By way of theoretical analysis of the regulation problem, an equivalent diagram of a usual permanent magnet generator is presented in FIG. 8. The reason for a drop in output voltage with an increase in load in a permanent magnet generator, is the inherent internal resistance (R) and inductive reactance (X When a load current (I) is drawn from the terminals of the generator, there is a drop (V in the terminal or output voltage (V) due to the internal resistance and inductive reactance. This drop is according to the conventional formula It has heretofore appeared impossible to construct a machine with a zero value for R or X and it has therefore been considered impossible for an unregulated machine to deliver a constant voltage over a wide range of load variations. The reason for the drop in voltage is not entirely due to the presence of literal resistance or inductance. Another important and sometimes dominant factor is the weakening of the excitation field flux, due to the armature reaction. Since the voltage generated by the generator at constant speed is directly proportional to the value of the exciting flux, any diminution in flux due to the armature reaction will cause a consequent drop in output voltage. This weakening of field flux mimics the effect of a series connected inductance.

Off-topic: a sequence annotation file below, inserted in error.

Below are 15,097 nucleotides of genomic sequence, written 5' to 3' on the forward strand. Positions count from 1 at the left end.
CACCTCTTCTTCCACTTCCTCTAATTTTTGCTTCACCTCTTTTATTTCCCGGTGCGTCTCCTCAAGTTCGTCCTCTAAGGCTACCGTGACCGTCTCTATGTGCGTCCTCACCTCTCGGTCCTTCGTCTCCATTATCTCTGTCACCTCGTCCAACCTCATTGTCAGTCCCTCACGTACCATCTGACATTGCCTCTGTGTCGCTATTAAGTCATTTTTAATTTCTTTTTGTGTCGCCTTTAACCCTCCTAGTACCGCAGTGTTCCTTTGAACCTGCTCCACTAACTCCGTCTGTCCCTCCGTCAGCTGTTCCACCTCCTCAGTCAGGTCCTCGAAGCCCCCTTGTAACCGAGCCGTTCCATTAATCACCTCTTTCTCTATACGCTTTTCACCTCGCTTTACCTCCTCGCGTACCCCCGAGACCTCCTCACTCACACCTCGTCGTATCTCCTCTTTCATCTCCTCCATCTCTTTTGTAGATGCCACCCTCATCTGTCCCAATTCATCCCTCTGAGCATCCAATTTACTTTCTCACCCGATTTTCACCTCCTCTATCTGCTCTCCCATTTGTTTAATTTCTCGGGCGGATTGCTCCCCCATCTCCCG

In the present invention, regulation improvement is achieved by the structure of the magnetic flux producing member, which is so designed that the total exciting field flux does not diminish appreciably, or does not diminish at all with increasing load (zero regulation), and in some cases, actually increases with load to yield a higher generated voltage for the loaded than for the unloaded condition (negative regulation), over a substantial portion of the rated operational load capacity of the machine. By way of a suggested theory of operation, if the simulation of a capacitance can be attained, the effect will be to neutralize, partially, completely, or more than completely, the inductive reactance of the generator. Accordingly, it is believed that the generator design of the present invention provides an apparent internal capacitive reactance (X of a value sufficiently greatnot merely to neutralize the inductive reactance (X but to increase the excitation sufiiciently to overcome the drop caused by the internal resistance (R). It is well known that in permanent magnet machines, the connection of an external capacitor has the effect of increasing the excitation, thereby tending to increase the terminal voltage. The apparent internal capacitive reactance that seems to be provided by the present invention appears to be equivalent to an external capacitance connected between the load and the generator. FIG. 9 is an equivalent circuit diagram for a single phase of a generator exhibiting this apparent internal capacitance, and FIG. 10 is an equivalent circuit diagram for three phases.